Never mind that much of what one supremely confident teacher proclaimed could be blatantly refuted by another prominent teacher bearing a contradictory message with equal confidence and certitude. Never mind that claims of supernatural power and divine enlightenment were often superseded by reports of behavior inconsistent with belief, and sometimes embarrassingly so.
I came to the place where, like René Descartes in the seventeenth century, I decided to doubt everything. Everything. Even the existence of God. Even the idea of any ultimate purpose for the universe. Then, on a table swept bare of certainties and foregone conclusions, I laid out, as best I could, my presuppositions and assumptions—discarding those that seemed unreasonable, unworkable, or unnecessary—and began the arduous task of rebuilding my faith, or at least trying to determine if it could be rebuilt.
That was six years ago. For a time, the process of rebuilding faith coincided with my preparation for ordination in the Anglican Church. I worked my way through the catechism and the Thirty-Nine Articles of Faith in the Book of Common Prayer. I first participated in and then led the worship liturgy and the celebration of Holy Communion. Little by little I made my way back to a place where I felt comfortable identifying myself as a Christian once again.
Then, in late 2012, the Anglican superstructure of my faith collapsed, and I had to clear away the debris and examine the integrity of the foundation once again. The foundation is stable, I think, although the stones have been rearranged and a few have been discarded. I have started the process of rebuilding yet again. It is going faster this time I’m happy to say.
I’m not back to where I was ten years ago, before the walls caved in the first time. I never will be. Those walls collapsed because their foundation was unstable and they were too stiff and brittle to yield at all, even in the face of indisputable changes in my frame of reference and my experience of reality.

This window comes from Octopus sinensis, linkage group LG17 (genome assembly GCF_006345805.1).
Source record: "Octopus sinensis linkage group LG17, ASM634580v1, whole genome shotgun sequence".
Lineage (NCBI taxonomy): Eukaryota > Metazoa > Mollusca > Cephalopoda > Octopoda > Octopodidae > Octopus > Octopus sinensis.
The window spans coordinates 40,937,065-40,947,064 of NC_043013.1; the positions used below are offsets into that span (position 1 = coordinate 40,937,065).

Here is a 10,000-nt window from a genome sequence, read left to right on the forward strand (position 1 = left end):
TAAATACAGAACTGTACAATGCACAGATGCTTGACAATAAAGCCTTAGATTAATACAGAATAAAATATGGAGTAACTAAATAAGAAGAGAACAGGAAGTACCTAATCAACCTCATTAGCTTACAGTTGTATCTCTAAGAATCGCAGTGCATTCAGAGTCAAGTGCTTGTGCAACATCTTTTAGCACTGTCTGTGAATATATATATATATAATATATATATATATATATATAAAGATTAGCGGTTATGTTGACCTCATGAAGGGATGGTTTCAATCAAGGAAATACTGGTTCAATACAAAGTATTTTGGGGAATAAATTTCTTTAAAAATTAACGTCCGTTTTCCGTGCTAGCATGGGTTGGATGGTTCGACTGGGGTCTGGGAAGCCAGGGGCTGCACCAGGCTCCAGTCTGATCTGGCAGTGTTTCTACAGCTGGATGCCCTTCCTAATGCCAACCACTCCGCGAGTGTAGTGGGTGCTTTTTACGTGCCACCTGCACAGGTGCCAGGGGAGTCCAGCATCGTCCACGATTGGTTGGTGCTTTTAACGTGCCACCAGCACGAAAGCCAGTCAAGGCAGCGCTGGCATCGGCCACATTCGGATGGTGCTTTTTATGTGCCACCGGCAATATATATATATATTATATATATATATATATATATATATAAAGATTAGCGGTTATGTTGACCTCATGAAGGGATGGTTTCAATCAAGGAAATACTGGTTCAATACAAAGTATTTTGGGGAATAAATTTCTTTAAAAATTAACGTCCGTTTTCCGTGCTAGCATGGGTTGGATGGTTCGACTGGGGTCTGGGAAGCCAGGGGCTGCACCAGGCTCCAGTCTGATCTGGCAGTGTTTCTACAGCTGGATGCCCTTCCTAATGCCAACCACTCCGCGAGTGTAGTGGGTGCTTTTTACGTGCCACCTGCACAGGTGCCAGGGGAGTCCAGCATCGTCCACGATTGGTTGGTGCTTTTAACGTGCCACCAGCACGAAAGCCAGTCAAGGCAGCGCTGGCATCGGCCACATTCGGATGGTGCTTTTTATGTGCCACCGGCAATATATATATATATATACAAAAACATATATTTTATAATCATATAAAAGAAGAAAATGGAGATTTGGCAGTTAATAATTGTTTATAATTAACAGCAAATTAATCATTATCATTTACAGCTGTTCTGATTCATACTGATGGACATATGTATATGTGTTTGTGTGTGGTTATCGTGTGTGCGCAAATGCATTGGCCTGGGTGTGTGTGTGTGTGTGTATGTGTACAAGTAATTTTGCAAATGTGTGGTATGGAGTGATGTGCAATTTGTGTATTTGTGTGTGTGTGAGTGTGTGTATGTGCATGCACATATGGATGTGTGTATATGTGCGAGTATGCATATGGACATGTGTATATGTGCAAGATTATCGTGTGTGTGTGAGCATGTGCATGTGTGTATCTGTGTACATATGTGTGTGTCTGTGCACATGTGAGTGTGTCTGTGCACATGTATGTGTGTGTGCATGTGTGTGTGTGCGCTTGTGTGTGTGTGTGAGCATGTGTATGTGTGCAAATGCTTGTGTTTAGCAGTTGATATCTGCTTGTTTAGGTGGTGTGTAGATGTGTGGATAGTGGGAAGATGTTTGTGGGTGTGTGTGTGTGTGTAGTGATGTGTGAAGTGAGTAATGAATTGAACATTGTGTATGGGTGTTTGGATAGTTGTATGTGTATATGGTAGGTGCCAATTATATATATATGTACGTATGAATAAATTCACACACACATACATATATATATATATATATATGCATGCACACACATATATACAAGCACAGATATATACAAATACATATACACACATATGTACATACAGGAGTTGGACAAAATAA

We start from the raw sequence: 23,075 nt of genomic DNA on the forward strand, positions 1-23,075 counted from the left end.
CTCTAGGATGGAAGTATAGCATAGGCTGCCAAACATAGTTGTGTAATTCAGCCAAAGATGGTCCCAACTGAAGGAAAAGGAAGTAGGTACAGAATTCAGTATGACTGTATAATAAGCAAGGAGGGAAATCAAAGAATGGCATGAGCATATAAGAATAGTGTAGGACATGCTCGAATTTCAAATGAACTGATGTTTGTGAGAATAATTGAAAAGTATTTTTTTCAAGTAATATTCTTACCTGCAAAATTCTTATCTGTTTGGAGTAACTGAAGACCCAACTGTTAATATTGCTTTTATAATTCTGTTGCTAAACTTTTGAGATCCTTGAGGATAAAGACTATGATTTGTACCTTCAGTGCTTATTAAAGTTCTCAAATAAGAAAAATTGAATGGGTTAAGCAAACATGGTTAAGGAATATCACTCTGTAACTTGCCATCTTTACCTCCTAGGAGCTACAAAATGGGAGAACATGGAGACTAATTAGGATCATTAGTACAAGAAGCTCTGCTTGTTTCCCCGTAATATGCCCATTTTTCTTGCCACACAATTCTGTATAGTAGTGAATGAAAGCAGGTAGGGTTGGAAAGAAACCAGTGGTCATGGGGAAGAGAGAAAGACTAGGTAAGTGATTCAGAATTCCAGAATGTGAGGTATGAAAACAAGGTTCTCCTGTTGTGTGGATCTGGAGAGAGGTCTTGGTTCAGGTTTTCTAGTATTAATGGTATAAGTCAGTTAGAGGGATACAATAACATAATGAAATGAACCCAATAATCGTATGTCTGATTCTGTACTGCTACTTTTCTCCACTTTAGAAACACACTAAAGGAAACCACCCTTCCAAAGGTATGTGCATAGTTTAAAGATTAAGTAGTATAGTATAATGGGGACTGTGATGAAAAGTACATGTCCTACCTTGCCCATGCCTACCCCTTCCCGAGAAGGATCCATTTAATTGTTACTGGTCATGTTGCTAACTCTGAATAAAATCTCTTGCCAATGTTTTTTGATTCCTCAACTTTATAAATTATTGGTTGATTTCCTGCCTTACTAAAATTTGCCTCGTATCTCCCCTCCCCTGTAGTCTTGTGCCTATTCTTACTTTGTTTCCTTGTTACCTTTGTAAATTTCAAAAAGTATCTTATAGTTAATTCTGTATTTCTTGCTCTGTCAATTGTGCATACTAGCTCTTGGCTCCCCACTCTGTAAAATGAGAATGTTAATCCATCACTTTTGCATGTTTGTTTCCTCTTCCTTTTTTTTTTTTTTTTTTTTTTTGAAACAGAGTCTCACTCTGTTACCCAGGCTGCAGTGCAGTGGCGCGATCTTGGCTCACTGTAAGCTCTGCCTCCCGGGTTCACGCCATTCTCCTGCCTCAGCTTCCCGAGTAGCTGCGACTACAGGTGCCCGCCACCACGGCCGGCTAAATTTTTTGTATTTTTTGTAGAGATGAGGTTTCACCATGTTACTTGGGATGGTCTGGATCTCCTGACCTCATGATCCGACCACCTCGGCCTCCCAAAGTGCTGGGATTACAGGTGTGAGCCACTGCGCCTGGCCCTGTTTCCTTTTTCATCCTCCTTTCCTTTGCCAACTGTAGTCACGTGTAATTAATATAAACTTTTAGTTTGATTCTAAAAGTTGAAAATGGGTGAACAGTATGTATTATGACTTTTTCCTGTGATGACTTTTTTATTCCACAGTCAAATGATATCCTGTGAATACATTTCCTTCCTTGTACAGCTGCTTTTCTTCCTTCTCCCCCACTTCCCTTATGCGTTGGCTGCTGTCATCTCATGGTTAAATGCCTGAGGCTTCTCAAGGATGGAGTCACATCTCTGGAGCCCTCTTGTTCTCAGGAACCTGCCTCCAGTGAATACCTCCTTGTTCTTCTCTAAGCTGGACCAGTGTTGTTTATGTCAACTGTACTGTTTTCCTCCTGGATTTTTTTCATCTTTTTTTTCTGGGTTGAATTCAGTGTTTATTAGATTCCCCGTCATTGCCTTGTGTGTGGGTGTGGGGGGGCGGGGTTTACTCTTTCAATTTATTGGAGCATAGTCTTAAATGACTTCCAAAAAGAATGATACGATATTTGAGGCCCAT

I hope to God I will never be as confident and certain as I once was of things that nobody—nobody!—knows with absolute certitude. For example, I know that many of you who read this believe you know exactly how the death of Jesus on the cross accomplishes salvation and brings about God’s forgiveness. But you don’t. You have your ideas, your atonement theories, and they may be helpful, at least to you. But nobody knows exactly how that works. Nobody. And it doesn’t hurt to admit that.
In fact, we ought to admit that we don’t understand that concept fully. It actually gives us more credibility with postmoderns and millennials. They recognize, more clearly than we boomers, that, in an age of quantum physics, there is just a whole lot that we used to think we understand, but we really don’t.
The foundation of my faith is a lot less massive in the rebuilding, and that’s okay. The superstructure is a lot less rigid and unyielding. In the absence of so much certainty and confidence, especially self-confidence and fear of the unknown, I find I can see more clearly what really matters.
One thing that really matters is my growing conviction that certainty very often breeds arrogance, while honest doubt encourages humility and deepens faith. That is important truth number one.